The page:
Friday SNAP Blog

On Friday, I started to get used to the food that I planned about. I was able to wake up early enough make a sandwich, and to equip myself with snacks for the day. The two bananas I had left was rotting. I was able to eat the rest of my crackers, and then eat another of the mandarin oranges in a pack. I then ate cereal for the rest of the night. I ended up sleeping early because it has been a long week. I also did not want to make more food, so I just ended up sleeping. People also do not get that luxury.

I thought this was really cool!

Many community colleges are striving to streamline the application process for food stamps and come up with other ways to address student hunger.  I read an article of some changes that colleges are created.

“In addition to helping students complete SNAP paperwork, according to Duke-Benfield, some campuses are training staff in the financial aid office to advise students about the range of government programs, while others are training their academic faculty to recognize students who may be hungry or homeless and to counsel them. More schools are putting questions about food and housing into the admissions forms; on-campus food pantries, even at four-year schools, are popping up around the country.”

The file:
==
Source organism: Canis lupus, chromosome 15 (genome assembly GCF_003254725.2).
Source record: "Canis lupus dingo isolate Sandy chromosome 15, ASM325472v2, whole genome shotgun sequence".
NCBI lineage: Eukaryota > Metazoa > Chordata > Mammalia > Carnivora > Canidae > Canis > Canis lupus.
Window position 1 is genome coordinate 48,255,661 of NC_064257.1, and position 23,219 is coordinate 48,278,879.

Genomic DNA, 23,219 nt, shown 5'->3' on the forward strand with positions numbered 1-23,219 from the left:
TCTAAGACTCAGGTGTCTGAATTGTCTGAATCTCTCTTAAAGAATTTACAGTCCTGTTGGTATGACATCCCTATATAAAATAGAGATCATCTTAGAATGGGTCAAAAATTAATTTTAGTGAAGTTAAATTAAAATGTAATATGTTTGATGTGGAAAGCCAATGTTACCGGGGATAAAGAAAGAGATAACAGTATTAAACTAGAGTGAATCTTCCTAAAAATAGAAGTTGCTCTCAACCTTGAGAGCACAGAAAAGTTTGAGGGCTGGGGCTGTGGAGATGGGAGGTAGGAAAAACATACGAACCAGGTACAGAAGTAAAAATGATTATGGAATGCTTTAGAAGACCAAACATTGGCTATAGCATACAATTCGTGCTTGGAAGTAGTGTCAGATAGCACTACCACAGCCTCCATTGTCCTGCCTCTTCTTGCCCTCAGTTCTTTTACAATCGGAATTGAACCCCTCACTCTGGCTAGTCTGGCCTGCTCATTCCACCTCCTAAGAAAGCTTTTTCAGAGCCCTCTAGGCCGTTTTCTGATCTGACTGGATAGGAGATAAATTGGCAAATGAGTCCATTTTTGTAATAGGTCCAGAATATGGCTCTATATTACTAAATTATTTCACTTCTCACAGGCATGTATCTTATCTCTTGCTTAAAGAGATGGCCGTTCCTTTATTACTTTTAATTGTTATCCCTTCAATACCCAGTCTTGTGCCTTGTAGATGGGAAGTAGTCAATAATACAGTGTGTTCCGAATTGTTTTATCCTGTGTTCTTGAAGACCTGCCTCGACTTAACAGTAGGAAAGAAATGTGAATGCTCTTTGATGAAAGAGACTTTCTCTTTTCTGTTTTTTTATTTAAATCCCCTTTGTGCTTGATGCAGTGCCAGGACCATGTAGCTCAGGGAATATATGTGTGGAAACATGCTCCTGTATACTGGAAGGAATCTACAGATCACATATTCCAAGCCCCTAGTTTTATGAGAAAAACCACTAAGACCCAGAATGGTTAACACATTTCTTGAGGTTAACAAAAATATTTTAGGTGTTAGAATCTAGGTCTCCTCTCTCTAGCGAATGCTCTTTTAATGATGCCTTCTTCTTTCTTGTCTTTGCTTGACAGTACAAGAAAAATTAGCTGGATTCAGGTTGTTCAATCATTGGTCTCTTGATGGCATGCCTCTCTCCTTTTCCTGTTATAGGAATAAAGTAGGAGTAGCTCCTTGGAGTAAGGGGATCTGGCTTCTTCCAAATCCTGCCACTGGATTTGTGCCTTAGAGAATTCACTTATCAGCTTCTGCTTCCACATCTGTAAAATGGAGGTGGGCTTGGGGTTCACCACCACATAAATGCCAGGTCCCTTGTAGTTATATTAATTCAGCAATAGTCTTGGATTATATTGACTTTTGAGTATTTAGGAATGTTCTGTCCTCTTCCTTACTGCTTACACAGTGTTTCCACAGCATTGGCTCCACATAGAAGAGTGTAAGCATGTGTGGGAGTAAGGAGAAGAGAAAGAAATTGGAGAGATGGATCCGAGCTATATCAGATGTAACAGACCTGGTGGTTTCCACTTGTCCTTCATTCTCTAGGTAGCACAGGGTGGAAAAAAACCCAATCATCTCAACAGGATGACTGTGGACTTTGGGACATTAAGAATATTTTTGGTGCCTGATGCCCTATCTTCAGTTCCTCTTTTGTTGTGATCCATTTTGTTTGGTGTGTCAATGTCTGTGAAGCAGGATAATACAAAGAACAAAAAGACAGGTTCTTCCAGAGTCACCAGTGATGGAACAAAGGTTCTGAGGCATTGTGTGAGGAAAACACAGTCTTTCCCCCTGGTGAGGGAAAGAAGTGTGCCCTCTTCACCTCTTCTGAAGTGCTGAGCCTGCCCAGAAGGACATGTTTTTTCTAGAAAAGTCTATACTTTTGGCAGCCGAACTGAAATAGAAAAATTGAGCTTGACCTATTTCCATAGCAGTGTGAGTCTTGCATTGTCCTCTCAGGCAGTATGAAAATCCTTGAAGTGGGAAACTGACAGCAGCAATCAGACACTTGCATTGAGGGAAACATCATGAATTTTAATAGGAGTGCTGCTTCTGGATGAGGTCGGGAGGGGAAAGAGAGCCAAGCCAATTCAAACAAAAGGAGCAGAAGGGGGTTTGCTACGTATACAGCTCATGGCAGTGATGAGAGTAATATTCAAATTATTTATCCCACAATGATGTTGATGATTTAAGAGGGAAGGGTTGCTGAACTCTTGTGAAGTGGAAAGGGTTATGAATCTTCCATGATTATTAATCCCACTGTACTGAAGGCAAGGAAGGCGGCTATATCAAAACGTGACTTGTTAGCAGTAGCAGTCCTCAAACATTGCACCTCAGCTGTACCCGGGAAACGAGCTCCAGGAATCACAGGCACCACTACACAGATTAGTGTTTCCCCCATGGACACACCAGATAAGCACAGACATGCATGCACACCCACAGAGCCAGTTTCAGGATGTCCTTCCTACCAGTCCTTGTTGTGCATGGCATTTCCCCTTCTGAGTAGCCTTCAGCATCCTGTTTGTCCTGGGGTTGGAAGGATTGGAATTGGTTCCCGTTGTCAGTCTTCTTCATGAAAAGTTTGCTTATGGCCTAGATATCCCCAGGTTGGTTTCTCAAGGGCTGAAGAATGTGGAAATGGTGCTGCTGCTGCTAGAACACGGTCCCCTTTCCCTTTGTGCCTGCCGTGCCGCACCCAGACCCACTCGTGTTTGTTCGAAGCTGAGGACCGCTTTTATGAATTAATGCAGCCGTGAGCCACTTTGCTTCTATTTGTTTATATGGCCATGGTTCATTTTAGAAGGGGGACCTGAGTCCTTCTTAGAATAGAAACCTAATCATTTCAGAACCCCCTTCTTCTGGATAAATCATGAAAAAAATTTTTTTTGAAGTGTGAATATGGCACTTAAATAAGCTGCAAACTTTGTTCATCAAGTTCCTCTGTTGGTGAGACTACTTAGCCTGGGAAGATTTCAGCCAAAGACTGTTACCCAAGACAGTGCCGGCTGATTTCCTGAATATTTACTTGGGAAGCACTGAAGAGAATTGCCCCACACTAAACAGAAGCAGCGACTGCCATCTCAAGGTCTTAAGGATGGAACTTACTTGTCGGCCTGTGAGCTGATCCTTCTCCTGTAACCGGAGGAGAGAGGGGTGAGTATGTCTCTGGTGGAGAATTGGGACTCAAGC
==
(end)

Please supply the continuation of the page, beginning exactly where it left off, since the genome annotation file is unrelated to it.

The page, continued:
“Take the Thrive Center for Financial Success at Holyoke Community College in Massachusetts, which was created last February to assist students to meet their daily living expenses in order to increase retention rates. Crystal Colón, its coordinator, said the school, which is also creating an on-campus food pantry, had to respond to the large numbers of students who were hungry and living in cars”

There are viable options to help college students find the food that they needed. I think there could be a way for UMW or smaller colleges to do the same. I was thinking this problem of food insecurity is probably relevant to Germanna College. That would be really interesting if something could be done there.

We are almost there!

McKenna, L. (2018, February 27). The Gravity of the Hunger Problem on College Campuses. Retrieved from

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